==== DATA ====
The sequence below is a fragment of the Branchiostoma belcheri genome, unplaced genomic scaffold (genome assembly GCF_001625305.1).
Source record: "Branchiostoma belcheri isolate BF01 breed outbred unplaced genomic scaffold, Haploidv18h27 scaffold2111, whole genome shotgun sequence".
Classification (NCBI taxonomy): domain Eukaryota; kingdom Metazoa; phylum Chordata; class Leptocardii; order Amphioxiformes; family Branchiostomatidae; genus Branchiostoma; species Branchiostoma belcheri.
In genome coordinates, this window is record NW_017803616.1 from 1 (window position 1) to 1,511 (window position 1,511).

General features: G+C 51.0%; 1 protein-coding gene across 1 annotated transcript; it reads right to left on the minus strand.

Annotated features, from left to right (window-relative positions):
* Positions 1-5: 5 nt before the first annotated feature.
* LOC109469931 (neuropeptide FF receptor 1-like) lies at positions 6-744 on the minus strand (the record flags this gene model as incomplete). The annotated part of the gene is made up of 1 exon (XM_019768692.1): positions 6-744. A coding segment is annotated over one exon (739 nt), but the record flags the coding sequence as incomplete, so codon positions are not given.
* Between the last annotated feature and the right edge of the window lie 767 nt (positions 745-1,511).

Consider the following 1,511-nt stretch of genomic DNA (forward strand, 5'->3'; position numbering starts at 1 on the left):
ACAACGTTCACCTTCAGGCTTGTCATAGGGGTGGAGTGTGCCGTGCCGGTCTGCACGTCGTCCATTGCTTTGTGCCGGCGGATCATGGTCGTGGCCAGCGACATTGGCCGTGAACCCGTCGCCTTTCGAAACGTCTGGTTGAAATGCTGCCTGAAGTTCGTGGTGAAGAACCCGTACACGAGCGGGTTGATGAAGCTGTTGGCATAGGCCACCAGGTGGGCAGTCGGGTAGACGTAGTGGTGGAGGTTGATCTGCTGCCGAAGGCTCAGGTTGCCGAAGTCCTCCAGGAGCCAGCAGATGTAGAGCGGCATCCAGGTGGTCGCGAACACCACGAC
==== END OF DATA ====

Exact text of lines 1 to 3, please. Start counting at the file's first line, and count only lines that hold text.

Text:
The sequence below is a fragment of the Branchiostoma belcheri genome, unplaced genomic scaffold (genome assembly GCF_001625305.1).
Source record: "Branchiostoma belcheri isolate BF01 breed outbred unplaced genomic scaffold, Haploidv18h27 scaffold2111, whole genome shotgun sequence".
Classification (NCBI taxonomy): domain Eukaryota; kingdom Metazoa; phylum Chordata; class Leptocardii; order Amphioxiformes; family Branchiostomatidae; genus Branchiostoma; species Branchiostoma belcheri.